ARTHUR (1981) / ARTHUR 2: ON THE ROCKS (1988). With the theatrical release of Arthur this past weekend, it's not surprising that Warner Bros. has elected to release the 1981 original and its belated sequel as a two-movie set on Blu-ray.
A commercial smash, Arthur casts Dudley Moore in his career role as the irrepressible and irresponsible millionaire who's rarely spotted without a drink in his hand and a quip on his lips. Attended by his erudite butler Hobson (John Gielgud), Arthur views life as an endless party until he's presented with an ultimatum: Marry dull socialite Susan Johnson (Jill Eikenberry) or be cut off from the family fortune. This presents a problem, more so since our pickled protagonist has fallen for the working-class Linda (Liza Minnelli). Moore received a Best Actor Oscar nomination while writer-director Steve Gordon earned a bid for Best Original Screenplay (Gordon died of a heart attack at the age of 44 a year after the movie's release), but the two most memorable elements of this engaging picture are what actually won their respective categories: "Arthur's Theme (Best That You Can Do)" for Best Original Song and Gielgud (terrific as the sarcastic manservant) for Best Supporting Actor.
Arthur grossed a hefty $95 million at the box office — among 1981 releases, only Raiders of the Lost Ark, On Golden Pond and Superman II fared better — so it's not unreasonable that studio executives figured lightning could strike twice. But the release of Arthur 2: On the Rocks didn't produce even a spark, earning a paltry $14 million and quickly losing screens to more robust summer '88 outings like Die Hard and A Fish Called Wanda. In this desultory sequel, Arthur is bilked out of his easy-earned fortune, placing a strain on his marriage to Linda (Minnelli, even more annoying here than in the original) and forcing him to look for gainful employment. There are a few laughs in the early going, but the movie becomes more desperate as it proceeds — even Gielgud's Hobson is dragged back from the grave for a cameo appearance (presented as the drunken Arthur's equivalent of a pink elephant) — and the resolution is woeful. Look for Charlotte actor Danny Greene (most recently seen in Hall Pass) in an amusing bit as a peppy aerobics instructor.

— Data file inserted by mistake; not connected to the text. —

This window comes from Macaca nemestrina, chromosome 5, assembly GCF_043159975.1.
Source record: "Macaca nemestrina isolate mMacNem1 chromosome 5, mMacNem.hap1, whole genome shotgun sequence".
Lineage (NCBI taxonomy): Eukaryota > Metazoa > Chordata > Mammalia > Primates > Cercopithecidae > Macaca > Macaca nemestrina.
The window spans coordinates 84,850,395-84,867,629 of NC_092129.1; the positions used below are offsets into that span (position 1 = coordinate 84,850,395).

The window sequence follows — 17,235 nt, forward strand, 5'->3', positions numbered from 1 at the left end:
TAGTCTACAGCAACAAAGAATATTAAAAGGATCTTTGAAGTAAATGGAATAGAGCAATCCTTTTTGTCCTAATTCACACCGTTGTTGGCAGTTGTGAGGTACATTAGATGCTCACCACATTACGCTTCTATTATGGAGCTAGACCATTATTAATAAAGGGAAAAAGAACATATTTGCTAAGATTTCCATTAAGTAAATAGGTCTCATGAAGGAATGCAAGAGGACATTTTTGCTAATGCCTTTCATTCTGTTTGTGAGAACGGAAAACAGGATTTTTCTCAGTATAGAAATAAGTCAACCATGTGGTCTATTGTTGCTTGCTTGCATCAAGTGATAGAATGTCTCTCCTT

Blu-ray extras consist of each film's theatrical trailer.
Arthur 2: On the Rocks: **
CASINO JACK (2010). Last year saw the release of an informative and entertaining movie about Jack Abramoff, the powerful right-wing lobbyist who ended up behind bars for bribing public officials and swindling Native American tribes. Unfortunately for the makers of the feature film Casino Jack, that would be Alex Gibney's documentary Casino Jack and the United States of Money. Abramoff is a hideous human being, but with this Casino Jack, star Kevin Spacey, writer Norman Snider and the late director George Hickenlooper make the mistake of attempting to humanize this Washington weasel by adding self-righteous monologues, unconvincing moments of introspection and an it's-all-the-system's-fault! approach. Yet the film's biggest flub is that it tackles the whole sordid affair like a comedy. A surreal satire that accentuates the absurd might have worked (think Robert Altman or Blake Edwards), but Hickenlooper adopts a loud, jokey approach that often relies on buffoonish performances, a slapstick pace, and too much attention paid to Abramoff's fondness for mimicry. Yet given the real-life tragedies instigated by Abramoff and his Republican buddies like Tom DeLay, Ralph Reed and George W. Bush (who claimed not to even know Abramoff after the scandals broke), I doubt many people will be laughing.
Blu-ray extras include Hickenlooper's photo diary; nine minutes of deleted scenes; and an eight-minute gag reel.
THE CHRONICLES OF NARNIA: THE VOYAGE OF THE DAWN TREADER (2010). On the sliding scale of Narnia adaptations, 2008's Prince Caspian was slightly better than 2005's The Lion, the Witch and the Wardrobe, but any hope for continued ascendancy in this franchise ended with The Chronicles of Narnia: The Voyage of the Dawn Treader. A costly tentpole that switched studios midstream, the Narnia series (based, of course, on C.S. Lewis' books) has always come across as timid fantasy fare, squeezing out all the danger and intrigue inherent in the Harry Potter and Lord of the Rings film cycles. Such an overly cautious approach especially nullifies the content of this torpid installment and renders it toothless — just the opposite of what we should expect from a series featuring a lion as its most powerful character. The protagonists — returning siblings Lucy and Edmund Pevensie (Georgie Henley and Skandar Keynes) and obnoxious newcomer Eustace (Will Poulter) — are bruisingly boring (paging the Potter kids!), and their adventures aboard the title seafaring vessel are only slightly less moldy than their skirmishes on land. Forget the Titanic: The Dawn Treader is the real sinking ship.